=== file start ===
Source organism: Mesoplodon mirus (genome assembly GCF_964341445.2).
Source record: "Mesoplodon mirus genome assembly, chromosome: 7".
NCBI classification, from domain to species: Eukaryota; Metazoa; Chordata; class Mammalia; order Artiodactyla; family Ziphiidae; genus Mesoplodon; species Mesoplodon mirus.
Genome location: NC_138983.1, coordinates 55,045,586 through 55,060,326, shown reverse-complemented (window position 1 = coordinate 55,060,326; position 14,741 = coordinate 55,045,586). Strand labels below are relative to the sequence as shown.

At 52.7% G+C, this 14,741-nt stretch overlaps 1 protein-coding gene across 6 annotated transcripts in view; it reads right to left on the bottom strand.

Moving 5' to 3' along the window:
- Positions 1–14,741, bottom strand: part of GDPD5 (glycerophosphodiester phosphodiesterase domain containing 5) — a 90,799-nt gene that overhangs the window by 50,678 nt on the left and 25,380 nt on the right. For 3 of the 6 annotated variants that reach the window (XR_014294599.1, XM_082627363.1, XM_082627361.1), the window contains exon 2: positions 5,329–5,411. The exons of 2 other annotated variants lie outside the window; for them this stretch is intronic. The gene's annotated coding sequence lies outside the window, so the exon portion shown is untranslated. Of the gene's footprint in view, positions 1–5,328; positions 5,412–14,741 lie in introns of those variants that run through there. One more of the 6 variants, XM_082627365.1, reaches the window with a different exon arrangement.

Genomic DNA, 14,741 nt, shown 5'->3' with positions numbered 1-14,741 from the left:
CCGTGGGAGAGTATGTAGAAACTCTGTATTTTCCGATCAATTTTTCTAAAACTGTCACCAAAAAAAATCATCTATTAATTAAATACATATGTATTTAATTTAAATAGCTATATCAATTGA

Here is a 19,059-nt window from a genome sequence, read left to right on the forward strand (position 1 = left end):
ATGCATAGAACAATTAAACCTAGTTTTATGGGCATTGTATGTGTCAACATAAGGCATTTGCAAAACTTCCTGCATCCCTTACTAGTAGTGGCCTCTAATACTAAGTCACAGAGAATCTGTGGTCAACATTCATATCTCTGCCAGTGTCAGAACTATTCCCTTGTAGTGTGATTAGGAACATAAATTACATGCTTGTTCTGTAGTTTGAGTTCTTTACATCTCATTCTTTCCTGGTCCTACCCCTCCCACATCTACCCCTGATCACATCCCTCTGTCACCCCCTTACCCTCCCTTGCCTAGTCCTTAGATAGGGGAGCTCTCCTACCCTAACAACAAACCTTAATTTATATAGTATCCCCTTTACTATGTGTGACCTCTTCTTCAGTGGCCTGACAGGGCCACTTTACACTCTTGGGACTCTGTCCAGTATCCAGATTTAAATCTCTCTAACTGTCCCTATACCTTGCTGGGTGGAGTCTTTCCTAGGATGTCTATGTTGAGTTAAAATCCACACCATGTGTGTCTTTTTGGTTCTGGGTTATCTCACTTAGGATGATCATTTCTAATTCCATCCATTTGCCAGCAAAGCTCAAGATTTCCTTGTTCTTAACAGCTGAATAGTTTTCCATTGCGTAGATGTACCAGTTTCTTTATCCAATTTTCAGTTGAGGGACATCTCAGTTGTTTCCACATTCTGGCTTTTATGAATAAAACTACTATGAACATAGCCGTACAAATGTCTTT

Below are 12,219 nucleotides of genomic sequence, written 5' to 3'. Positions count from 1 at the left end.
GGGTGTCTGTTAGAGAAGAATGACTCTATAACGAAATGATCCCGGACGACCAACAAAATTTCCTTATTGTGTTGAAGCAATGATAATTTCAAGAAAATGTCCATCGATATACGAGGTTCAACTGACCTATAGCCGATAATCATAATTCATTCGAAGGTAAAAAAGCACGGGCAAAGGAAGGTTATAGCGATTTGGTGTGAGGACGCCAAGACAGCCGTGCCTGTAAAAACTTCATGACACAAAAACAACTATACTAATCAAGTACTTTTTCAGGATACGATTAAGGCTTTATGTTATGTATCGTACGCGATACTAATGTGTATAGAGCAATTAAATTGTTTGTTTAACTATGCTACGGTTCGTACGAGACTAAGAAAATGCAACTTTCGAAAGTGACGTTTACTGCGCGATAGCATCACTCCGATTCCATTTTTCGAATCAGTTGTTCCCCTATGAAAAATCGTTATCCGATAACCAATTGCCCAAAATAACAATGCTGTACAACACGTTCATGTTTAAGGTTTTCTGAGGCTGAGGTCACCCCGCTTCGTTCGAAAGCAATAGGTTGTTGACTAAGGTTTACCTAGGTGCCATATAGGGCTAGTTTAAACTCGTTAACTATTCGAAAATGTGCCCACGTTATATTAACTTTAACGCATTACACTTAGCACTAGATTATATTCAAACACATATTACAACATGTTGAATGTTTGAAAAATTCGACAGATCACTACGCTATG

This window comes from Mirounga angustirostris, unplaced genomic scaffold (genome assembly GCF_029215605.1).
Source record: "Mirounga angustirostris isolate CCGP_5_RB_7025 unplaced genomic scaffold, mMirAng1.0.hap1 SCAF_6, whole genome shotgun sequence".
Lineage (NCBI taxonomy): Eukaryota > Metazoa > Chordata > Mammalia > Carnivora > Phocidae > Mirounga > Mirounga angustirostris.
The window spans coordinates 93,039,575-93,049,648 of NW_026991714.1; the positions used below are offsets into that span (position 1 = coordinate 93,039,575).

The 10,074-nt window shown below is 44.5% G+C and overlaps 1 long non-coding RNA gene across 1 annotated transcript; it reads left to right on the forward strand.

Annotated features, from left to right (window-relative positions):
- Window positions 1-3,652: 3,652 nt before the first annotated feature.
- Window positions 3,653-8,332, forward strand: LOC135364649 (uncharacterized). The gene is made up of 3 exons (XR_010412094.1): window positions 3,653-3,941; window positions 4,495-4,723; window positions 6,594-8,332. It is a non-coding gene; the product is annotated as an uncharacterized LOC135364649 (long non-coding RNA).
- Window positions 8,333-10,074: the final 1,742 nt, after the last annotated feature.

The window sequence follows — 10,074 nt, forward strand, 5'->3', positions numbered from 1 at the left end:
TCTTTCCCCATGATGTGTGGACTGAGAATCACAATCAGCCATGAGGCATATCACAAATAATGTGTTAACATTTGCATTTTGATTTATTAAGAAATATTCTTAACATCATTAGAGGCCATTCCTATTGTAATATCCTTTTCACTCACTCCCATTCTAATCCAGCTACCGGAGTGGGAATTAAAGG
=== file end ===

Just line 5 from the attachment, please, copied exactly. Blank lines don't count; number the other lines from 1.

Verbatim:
At 52.7% G+C, this 14,741-nt stretch overlaps 1 protein-coding gene across 6 annotated transcripts in view; it reads right to left on the bottom strand.